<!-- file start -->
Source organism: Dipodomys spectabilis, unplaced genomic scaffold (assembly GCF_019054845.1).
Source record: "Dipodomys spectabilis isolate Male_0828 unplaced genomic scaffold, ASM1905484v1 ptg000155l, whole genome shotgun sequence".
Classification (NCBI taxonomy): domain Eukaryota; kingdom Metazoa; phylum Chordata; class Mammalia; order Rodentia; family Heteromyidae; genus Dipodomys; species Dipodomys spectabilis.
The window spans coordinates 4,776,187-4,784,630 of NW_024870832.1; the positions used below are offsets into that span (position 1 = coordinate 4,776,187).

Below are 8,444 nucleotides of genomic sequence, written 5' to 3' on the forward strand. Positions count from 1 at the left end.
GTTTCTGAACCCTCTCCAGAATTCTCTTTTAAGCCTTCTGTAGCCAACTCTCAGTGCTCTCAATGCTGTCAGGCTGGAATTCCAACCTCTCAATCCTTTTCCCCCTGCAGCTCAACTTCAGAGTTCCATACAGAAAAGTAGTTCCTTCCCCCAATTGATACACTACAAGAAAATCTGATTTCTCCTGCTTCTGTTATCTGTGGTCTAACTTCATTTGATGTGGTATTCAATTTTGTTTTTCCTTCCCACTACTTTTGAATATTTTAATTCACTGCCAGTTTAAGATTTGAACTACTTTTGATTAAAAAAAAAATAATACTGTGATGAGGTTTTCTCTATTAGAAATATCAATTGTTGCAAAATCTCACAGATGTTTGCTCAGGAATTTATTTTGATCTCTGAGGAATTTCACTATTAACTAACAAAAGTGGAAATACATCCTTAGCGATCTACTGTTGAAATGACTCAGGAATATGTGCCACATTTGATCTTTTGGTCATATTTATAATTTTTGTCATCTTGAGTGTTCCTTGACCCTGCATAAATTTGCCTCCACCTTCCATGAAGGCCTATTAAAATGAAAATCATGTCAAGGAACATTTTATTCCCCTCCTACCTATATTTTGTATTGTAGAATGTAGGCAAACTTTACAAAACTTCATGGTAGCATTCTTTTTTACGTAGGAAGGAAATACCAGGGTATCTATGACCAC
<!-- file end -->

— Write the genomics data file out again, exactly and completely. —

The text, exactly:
Source organism: Dipodomys spectabilis, unplaced genomic scaffold (assembly GCF_019054845.1).
Source record: "Dipodomys spectabilis isolate Male_0828 unplaced genomic scaffold, ASM1905484v1 ptg000155l, whole genome shotgun sequence".
Classification (NCBI taxonomy): domain Eukaryota; kingdom Metazoa; phylum Chordata; class Mammalia; order Rodentia; family Heteromyidae; genus Dipodomys; species Dipodomys spectabilis.
The window spans coordinates 4,776,187-4,784,630 of NW_024870832.1; the positions used below are offsets into that span (position 1 = coordinate 4,776,187).

Below are 8,444 nucleotides of genomic sequence, written 5' to 3' on the forward strand. Positions count from 1 at the left end.
GTTTCTGAACCCTCTCCAGAATTCTCTTTTAAGCCTTCTGTAGCCAACTCTCAGTGCTCTCAATGCTGTCAGGCTGGAATTCCAACCTCTCAATCCTTTTCCCCCTGCAGCTCAACTTCAGAGTTCCATACAGAAAAGTAGTTCCTTCCCCCAATTGATACACTACAAGAAAATCTGATTTCTCCTGCTTCTGTTATCTGTGGTCTAACTTCATTTGATGTGGTATTCAATTTTGTTTTTCCTTCCCACTACTTTTGAATATTTTAATTCACTGCCAGTTTAAGATTTGAACTACTTTTGATTAAAAAAAAAATAATACTGTGATGAGGTTTTCTCTATTAGAAATATCAATTGTTGCAAAATCTCACAGATGTTTGCTCAGGAATTTATTTTGATCTCTGAGGAATTTCACTATTAACTAACAAAAGTGGAAATACATCCTTAGCGATCTACTGTTGAAATGACTCAGGAATATGTGCCACATTTGATCTTTTGGTCATATTTATAATTTTTGTCATCTTGAGTGTTCCTTGACCCTGCATAAATTTGCCTCCACCTTCCATGAAGGCCTATTAAAATGAAAATCATGTCAAGGAACATTTTATTCCCCTCCTACCTATATTTTGTATTGTAGAATGTAGGCAAACTTTACAAAACTTCATGGTAGCATTCTTTTTTACGTAGGAAGGAAATACCAGGGTATCTATGACCAC